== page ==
The father once illegally crossed the border from Mexico; now the son is a border-patrol agent for the United States.
On a spring afternoon, I drive along Paisano Drive, in El Paso, and spot shiny white-and-green Border Patrol vans crawling alongside an eighteen-foot fence. The agents seem bored, guarding the world’s most powerful country from possible terrorists, but mostly from Mexican men and women. The vans are parked next to the rusted fence that divides two neighbors sharing one bloodline, long historic tensions, and current trade of about a million dollars per minute, or $1.4 billion per day.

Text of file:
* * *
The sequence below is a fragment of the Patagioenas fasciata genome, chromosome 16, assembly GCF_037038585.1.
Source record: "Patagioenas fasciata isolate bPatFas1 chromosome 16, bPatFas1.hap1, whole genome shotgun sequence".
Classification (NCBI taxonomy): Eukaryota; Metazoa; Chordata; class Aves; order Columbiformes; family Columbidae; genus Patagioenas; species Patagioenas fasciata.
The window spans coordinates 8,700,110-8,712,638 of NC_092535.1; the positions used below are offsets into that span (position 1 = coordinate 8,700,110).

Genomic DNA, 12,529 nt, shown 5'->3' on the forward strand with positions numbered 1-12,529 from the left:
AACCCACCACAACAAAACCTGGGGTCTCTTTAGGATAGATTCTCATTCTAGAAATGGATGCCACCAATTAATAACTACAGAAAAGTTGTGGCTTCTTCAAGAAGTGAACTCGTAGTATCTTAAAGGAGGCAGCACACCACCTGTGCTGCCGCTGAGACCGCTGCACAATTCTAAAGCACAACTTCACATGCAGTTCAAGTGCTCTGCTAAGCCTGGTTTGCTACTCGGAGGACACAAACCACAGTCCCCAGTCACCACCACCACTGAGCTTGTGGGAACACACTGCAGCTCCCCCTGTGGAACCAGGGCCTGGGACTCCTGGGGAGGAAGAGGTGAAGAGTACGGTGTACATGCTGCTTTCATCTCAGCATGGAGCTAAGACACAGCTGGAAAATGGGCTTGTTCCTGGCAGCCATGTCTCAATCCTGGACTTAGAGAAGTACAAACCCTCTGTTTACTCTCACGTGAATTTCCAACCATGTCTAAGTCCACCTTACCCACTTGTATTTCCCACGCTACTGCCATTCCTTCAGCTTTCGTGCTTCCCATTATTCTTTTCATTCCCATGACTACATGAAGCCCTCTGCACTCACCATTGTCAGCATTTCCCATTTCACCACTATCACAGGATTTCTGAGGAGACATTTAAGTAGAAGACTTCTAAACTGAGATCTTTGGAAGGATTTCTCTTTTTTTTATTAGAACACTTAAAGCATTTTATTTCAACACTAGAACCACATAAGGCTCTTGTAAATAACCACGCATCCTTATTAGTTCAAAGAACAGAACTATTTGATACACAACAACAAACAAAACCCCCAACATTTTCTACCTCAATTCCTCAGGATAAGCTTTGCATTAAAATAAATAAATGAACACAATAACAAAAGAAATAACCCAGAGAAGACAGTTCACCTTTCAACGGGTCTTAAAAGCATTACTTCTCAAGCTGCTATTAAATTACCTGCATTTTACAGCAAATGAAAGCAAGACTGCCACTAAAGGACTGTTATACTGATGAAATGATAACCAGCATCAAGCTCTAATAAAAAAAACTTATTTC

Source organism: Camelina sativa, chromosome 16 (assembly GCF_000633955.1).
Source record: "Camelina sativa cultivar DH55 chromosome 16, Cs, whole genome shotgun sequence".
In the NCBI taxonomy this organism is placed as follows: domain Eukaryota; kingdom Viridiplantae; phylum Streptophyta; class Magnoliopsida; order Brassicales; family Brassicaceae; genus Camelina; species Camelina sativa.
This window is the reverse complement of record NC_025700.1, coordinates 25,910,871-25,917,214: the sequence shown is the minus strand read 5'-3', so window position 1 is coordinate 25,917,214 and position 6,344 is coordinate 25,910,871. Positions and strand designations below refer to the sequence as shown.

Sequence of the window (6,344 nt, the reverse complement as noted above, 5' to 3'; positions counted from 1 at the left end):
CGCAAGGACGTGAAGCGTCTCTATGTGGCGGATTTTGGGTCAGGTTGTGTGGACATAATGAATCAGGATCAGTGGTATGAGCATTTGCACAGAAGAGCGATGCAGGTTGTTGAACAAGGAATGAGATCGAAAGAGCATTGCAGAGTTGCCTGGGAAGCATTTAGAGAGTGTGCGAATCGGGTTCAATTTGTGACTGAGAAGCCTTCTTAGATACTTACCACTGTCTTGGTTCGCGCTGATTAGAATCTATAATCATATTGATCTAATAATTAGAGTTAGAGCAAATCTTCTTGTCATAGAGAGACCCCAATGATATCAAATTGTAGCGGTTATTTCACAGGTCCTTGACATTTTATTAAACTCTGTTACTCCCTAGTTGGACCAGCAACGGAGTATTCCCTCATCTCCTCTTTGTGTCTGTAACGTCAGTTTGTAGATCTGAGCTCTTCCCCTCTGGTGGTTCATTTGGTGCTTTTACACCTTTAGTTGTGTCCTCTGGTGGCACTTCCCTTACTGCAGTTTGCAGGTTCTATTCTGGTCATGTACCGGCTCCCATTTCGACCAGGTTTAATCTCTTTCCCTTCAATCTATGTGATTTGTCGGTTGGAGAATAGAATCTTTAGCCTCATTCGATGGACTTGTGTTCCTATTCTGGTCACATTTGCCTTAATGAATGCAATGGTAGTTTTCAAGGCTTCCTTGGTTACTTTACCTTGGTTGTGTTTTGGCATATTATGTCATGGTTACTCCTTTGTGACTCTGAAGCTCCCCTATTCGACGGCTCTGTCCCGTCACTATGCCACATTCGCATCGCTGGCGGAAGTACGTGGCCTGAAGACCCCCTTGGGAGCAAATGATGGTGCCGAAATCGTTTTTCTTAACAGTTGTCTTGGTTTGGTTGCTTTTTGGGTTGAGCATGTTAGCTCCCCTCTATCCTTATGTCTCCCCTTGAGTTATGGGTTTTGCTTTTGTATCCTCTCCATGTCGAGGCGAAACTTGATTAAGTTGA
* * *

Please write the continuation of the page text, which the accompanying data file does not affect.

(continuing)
I’m posting this as an echo of the work we did with Crosser and La Migra. We were already working with the idea that families were divided by a border that had crossed them with the annexation of formerly Mexican territory. We were also, already cognizant of the dynamic of children of undocumented migrants finding “good” jobs with the government. I welcome The New Yorker’s reportage. It’s about time.